Piracy of Manufacture
While the production using normal machine tools and forging metals in Means of Production is useful and able to be produced even in absence of high tech a new age of easy production is arriving. The intro story mentions a printer capable of printing almost anything that could manufactured or compounded. This is still near future at the writing of this book but we already have community projects working to disrupt the world of production. projects like Fab@Home are community based, open, and will allow us to truly seize the means of production by abandoning the old CorpGov supply chain. What would a world be like with free object designs that could be downloaded and turned into real objects as easily as we print pages now?
This from Fab@Home released under the BSD license.
Fab@Home is a website dedicated to making and using fabbers - machines that can make almost anything, right on your desktop. This website provides an open source kit that lets you make your own simple fabber, and use it to print three dimensional objects. You can download and print various items, try out new materials, or upload and share your own projects. Advanced users can modify and improve the fabber itself.
Fabbers (a.k.a 3D Printers or rapid prototyping machines) are a relatively new form of manufacturing that builds 3D objects by carefully depositing materials drop by drop, layer by layer. Slowly but surely, with the right set of materials and a geometric blueprint, you can fabricate complex objects that would normally take special resources, tools and skills if produced using conventional manufacturing techniques. A fabber can allow you explore new designs, email physical objects to other fabber owners, and most importantly - set your ideas free. Just as digital audio and the Internet have freed musical talent, we hope that blueprints and fabbers will democratize innovation.
While several commercial systems are available, their price range - tens of thousands, to hundreds of thousands of dollars - is typically well beyond what an average home user can afford. Furthermore, commercial systems do not usually allow or encourage experimentation with new materials and processes. But more importantly, most - if not all - commercial system are geared towards making passive parts out of a single material. Our goal is to explore the potential of universal fabrication: Machines that can use multiple materials to fabricate complete, active systems.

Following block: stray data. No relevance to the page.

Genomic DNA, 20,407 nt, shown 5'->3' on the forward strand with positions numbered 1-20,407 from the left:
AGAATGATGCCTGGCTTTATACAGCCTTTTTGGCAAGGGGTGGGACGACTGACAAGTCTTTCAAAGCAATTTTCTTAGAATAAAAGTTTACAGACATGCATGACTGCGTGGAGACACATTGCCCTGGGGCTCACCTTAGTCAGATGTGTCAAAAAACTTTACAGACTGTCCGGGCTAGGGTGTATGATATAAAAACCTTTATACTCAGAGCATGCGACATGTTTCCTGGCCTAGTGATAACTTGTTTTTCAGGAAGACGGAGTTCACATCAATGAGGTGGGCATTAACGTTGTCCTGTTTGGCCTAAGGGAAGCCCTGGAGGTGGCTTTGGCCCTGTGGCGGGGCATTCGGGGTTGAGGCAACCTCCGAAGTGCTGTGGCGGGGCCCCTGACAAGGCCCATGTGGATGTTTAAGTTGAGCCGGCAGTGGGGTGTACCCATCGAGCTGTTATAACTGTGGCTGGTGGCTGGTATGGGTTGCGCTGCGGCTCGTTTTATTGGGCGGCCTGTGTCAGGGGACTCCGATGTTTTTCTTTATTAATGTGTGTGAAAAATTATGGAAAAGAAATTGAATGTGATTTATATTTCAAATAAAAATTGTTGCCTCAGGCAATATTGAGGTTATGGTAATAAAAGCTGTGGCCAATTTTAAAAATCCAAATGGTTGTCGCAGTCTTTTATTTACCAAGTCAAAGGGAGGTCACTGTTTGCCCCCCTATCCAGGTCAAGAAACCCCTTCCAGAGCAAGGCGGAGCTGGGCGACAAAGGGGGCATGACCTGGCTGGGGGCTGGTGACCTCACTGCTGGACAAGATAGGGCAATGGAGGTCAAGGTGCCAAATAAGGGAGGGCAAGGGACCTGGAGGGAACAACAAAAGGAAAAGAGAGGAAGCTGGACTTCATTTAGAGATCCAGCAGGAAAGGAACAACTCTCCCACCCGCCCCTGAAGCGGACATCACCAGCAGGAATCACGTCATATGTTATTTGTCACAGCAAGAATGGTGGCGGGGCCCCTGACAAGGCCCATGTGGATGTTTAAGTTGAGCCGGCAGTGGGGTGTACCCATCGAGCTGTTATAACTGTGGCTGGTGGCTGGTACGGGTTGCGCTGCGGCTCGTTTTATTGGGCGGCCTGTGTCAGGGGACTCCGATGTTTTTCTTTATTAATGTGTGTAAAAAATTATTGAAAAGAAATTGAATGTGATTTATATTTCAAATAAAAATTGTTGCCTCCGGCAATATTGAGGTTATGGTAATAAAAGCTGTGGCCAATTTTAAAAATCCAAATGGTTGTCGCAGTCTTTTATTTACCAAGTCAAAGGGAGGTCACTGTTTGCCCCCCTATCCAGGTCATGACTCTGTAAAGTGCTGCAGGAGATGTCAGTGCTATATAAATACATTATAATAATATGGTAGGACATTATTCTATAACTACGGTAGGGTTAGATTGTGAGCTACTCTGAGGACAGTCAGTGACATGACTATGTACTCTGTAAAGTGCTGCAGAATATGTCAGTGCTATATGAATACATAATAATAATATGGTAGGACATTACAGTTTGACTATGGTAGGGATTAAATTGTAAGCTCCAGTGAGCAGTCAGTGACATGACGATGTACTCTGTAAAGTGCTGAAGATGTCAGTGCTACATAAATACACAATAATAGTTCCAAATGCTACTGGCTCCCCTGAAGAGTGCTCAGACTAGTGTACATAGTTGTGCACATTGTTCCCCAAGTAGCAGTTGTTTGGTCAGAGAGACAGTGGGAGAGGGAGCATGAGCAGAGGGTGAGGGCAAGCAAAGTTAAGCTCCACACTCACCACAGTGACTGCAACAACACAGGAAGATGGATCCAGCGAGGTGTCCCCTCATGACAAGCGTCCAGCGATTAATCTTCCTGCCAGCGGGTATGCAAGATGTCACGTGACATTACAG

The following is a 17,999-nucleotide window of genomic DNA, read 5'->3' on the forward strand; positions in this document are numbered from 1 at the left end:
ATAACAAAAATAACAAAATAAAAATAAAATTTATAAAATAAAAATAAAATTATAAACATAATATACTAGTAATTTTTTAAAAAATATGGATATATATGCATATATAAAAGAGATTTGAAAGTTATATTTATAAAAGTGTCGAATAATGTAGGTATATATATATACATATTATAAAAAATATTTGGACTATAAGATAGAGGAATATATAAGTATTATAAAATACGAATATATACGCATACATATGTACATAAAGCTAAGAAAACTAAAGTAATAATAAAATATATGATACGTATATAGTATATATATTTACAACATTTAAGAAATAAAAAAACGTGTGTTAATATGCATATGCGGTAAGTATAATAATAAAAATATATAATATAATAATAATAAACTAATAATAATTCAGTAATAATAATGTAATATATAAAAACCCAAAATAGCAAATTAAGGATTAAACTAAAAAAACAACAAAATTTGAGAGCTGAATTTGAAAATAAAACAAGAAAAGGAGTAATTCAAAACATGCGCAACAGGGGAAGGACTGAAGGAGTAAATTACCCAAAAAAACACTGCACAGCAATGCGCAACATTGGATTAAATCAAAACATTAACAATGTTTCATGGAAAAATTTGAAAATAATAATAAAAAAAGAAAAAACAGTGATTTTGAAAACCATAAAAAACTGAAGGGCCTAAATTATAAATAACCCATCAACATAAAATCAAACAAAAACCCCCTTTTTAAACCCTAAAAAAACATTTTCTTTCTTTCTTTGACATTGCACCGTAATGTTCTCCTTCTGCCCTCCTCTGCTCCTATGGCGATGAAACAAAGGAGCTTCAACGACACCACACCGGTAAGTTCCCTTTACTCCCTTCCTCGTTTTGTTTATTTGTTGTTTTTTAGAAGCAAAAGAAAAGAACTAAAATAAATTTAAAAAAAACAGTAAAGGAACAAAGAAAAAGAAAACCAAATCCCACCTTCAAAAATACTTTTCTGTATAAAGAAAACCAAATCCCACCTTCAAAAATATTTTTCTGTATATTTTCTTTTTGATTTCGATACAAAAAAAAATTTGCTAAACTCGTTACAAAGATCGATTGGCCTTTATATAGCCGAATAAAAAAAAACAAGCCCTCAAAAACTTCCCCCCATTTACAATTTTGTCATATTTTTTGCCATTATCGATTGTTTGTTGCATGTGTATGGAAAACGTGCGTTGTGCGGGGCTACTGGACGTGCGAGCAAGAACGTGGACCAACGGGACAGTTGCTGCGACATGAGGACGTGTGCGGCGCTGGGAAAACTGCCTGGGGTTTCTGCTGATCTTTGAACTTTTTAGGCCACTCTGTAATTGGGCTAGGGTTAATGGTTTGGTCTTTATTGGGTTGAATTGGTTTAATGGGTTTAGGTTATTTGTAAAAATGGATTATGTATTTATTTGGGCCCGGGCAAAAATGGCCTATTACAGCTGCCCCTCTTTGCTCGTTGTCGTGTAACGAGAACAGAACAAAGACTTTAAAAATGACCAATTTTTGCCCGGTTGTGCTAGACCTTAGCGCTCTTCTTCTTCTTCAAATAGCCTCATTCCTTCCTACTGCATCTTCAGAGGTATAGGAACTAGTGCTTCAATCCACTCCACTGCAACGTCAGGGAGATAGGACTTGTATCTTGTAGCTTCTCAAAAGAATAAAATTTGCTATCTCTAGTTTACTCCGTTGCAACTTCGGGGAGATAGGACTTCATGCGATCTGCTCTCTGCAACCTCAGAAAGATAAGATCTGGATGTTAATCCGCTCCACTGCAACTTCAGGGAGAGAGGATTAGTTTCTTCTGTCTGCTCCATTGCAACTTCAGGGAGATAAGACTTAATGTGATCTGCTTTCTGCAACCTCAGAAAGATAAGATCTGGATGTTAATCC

How Can I Use this to Make Useful Stuff?
If you see the Fab@home machine you might wonder how useful a machine that prints 3D silicone rubber could be to mankind. Instead of rubber heat the syringe and print with real wax, you can make wax models to use in your Metal forging.
If an affinity group were to make CAD drawings to feed to a fabber they could begin to turn out almost every part in their own co-op to begin bicycle and cart production and needing only sheet metal, metal tubing, paint, and aluminum and plastic melting scrap.
You could make real your 3d computer art like at CandyFab using simple parts and sugar as an inexpensive media.
If civilian victims, simple innocent people facing genocide, could build a more advanced fabber with better tech, they could mass print their way to defensive weapons something like the STEN
By printing the shape of the mold in wax and using that to cast a metallic production mold; sculptures, toys, and gadgets could be made for sale or use by the group, all from recycled plastic and scrap metal.
All of these could be accomplished with a home made fabber and a little ingenuity:
- 3-D printing of wax or sugar CAD models for cast metal or plastic parts and lost wax (or dissolved sugar) mold them.
- Use a normal printer template and paint to Precision cut flat and tubular metal
- Using a simple improvised welder, they could assemble the finished parts
- If finer finish machining of the parts is needed a MultiMachine could be built.
- A design or print could be applied to your design using a modified silk screen print setup
Beyond the Current Fab@Home
The fab@home machine design currently uses silicone caulk screw ejected from a syringe to print items, more expensive industrial fabber machines either print binder into a plastic powder or for metallic items shoot a powerful laser onto a continually added surface of steel powder. We expect creative radicals and nerds to swipe industrial lasers, mix binders, and build even cooler printers than are on the business market now.
RepRap is another fabber project, similar to fab@home, but oriented around building a 3D printer that can make copies of itself.
If at first you are disappointed on seeing the quality of the home made fabber machines remember that these users are at the cutting edge and building something that otherwise would cost tens or hundreds of thousands of dollars. Like the PC revolution of the late 1970's and early 80's those who accept the challenge will be ushering in a whole new generation of piracy where even physical objects will be freed for us to create our own bounty.